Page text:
The critics use terms like "shameless" to describe Steven Spielberg’s new film, "War Horse." I say shame on the critics. This adaptation of the novel by Michael Morpurgo succeeds as a sustained meditation on faithfulness. If the story seems fantastic, and it is, so much the worse for us: what critical instinct requires the ridicule of ordinary virtues?
I confess to a weakness for animals. As a child, our circumstances made pet ownership difficult, if not impossible. We moved often, sometimes renting rooms in the homes of others. It would not do to bring pets along as we migrated from place to place. But now well along life’s way, my wife and I have settled on a piece of property all our own. (Well, the banks actually own it, but we are working on it.) We’ve owned a variety of animals, including a horse, emus, poultry, cats and dogs. I never quite warmed to the horse, I am sorry to say: He was too big, too foreign, too powerful a creature for me to feel at ease in his presence.
So why this fascination with a movie about a horse?
A farm boy watches the birth of a horse from a distance. It stands, warily testing new legs in a new world. As the colt matures, the boy watches it frolic, gambol and enjoy the care and nurture of its mother. When the boy’s father buys the horse at auction, an expense the family cannot afford, the horse is given over to the boy’s care. He teaches the horse to pull a plow. The relationship between horse and boy seems deeper and more real that any other relationship.
World War I yields a severing of these pastoral bonds. The horse is taken to the front lines. He survives carnage, changing lives everywhere he goes. In the end, and against all odds, the boy and horse are reunited, each after having survived harrowing conflict. The movie ends with the promise of lives more enriched and satisfying because the horse was faithful to the boy and the boy was faithful to the horse.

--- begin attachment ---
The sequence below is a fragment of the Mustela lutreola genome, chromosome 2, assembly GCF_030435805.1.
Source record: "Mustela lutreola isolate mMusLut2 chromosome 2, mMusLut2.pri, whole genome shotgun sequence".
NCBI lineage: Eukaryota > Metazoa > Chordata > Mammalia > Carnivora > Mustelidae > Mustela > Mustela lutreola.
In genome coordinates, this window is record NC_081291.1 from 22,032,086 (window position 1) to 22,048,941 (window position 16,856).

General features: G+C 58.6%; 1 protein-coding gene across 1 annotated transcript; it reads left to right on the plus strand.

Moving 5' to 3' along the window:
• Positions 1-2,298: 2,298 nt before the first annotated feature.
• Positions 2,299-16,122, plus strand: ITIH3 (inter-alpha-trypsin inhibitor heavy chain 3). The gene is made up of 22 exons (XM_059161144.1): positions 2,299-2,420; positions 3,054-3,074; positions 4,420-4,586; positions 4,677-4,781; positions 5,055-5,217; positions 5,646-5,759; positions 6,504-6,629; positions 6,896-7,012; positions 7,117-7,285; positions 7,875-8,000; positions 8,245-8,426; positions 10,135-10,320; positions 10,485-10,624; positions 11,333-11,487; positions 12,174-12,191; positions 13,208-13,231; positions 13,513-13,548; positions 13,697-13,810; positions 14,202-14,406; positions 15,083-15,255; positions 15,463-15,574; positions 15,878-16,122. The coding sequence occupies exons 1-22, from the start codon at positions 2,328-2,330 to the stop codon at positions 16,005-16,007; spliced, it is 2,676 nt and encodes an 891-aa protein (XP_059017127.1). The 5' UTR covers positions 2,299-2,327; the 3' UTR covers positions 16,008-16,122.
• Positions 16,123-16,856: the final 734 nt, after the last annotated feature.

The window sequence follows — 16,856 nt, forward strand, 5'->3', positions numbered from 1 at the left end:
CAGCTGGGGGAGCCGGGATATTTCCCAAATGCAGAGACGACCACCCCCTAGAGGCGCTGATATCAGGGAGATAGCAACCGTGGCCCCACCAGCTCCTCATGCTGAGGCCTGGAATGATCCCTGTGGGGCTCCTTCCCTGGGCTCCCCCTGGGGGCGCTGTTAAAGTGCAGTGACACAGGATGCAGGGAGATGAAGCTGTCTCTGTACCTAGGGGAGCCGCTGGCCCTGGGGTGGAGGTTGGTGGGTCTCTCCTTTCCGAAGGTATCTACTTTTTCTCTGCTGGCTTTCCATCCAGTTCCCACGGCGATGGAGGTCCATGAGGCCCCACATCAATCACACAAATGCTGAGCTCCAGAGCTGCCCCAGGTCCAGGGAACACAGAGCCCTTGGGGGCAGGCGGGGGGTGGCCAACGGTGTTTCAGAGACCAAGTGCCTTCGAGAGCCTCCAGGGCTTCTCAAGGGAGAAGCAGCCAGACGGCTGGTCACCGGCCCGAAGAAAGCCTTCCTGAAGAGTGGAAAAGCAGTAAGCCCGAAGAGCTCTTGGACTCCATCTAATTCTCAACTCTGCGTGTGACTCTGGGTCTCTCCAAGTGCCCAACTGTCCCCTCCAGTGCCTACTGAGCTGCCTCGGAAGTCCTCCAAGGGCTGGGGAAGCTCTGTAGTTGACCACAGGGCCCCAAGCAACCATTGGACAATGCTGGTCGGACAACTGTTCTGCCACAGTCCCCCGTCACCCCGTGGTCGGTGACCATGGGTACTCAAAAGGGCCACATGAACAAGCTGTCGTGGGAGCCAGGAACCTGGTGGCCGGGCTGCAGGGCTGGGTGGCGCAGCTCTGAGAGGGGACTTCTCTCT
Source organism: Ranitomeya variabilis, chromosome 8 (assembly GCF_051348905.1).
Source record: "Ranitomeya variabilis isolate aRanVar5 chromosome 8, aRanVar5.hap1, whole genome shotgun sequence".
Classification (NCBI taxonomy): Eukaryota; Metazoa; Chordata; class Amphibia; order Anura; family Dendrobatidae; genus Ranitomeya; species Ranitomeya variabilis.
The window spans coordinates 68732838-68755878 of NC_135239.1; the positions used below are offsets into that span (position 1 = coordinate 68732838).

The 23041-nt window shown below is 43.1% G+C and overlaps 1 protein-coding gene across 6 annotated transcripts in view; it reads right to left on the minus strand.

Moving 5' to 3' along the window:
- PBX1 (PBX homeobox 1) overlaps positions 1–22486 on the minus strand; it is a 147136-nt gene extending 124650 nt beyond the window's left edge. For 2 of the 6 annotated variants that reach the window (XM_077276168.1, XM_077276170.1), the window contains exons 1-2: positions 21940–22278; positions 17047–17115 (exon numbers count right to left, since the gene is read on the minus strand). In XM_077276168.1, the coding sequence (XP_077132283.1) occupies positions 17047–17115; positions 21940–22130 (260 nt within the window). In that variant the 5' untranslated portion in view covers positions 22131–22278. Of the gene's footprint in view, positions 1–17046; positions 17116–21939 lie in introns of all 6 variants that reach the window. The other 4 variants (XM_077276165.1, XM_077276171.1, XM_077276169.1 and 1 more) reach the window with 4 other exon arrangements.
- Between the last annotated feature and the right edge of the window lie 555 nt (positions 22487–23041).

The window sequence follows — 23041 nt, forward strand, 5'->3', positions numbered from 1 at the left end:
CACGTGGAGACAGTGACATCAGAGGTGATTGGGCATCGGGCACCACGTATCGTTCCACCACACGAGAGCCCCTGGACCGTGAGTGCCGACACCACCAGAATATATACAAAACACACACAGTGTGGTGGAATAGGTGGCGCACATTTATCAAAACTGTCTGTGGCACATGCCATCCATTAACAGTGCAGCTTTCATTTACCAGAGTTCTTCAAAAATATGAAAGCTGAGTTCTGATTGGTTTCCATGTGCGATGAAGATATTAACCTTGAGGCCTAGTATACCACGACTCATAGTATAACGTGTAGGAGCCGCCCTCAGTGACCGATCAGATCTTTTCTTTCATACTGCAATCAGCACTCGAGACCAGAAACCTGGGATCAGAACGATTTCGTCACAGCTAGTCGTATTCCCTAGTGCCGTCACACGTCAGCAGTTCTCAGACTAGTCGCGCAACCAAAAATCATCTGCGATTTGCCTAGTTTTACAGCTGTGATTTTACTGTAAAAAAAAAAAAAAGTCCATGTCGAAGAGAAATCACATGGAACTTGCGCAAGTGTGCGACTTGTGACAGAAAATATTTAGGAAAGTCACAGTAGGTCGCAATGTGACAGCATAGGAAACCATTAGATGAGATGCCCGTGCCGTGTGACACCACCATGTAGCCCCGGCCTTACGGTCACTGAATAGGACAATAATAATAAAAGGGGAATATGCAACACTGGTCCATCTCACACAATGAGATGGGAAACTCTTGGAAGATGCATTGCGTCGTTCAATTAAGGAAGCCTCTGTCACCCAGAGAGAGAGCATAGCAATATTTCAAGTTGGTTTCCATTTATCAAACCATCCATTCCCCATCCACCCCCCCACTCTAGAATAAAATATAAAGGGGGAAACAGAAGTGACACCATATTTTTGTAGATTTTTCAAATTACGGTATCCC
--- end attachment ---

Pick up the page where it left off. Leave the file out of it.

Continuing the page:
Yes, it is schmaltzy, and unrealistic. The wonder of it all is that Spielberg pulls it off.
I watched all two hours and twenty-seven minutes of the movie with my wife and our two border collies, Odysseus and Penelope. Watching the horse struggle through confusion to find its way home brought to mind how much our dogs have changed and inspired me. Are obstacles set in my path as I struggle to accomplish some aim for a client? In recent years, I sustain determination by thinking about Odysseus’ single-minded dedication to me. Cannot I at least be as a good a lawyer as my dog is a companion to me? Sentimental fool that I am, a recollection of my dog’s eyes has inspired me to hang in there on more than one occasion.
The simple virtues and illusions about them are the myths by which we live. Was it Paul who wrote about the gifts of faith, hope and love, with the greatest gift being love? Somehow in an age too easily given to irony and scorn we find it more easy to accept these gifts from animals than one another. I’ve often marveled at public reaction to cruelty to animal cases. Folks express outrage at harm done to animals; they seldom react with as much passion when a fellow human is harmed. We accept evil as part of our heritage; we expect animals to be exempt from the human stain.
War Horse’s improbable message about faithfulness, a close cousin to loyalty, ought to be required viewing for lawyers. We are instructed by our code of professional ethics that loyalty to client is a paramount obligation. We are to become their guardians, their counselor, their fast friend in a world of war and strife. It is a sentimental notion easily ridiculed in an age and era given to a false sense of sophistication: We are all realists now, given to sneering familiarity with failure. Pity the romantic fool who chooses to believe. Too much sentiment, too much feeling, too much hope will earn you the armchair critic’s scorn.
Take a look at War Horse. If you can sit through the movie without being moved to a kinder regard for the things you love, I pity you. Yes, life is hard, and the terms of an honest engagement with the world as it is requires a bleakness of vision. But, as David Hume once so aptly remarked, reason is and always has been the slave of the passions. War Horse stirs tender passions of the sort that makes life sweet. I savored every minute of the film.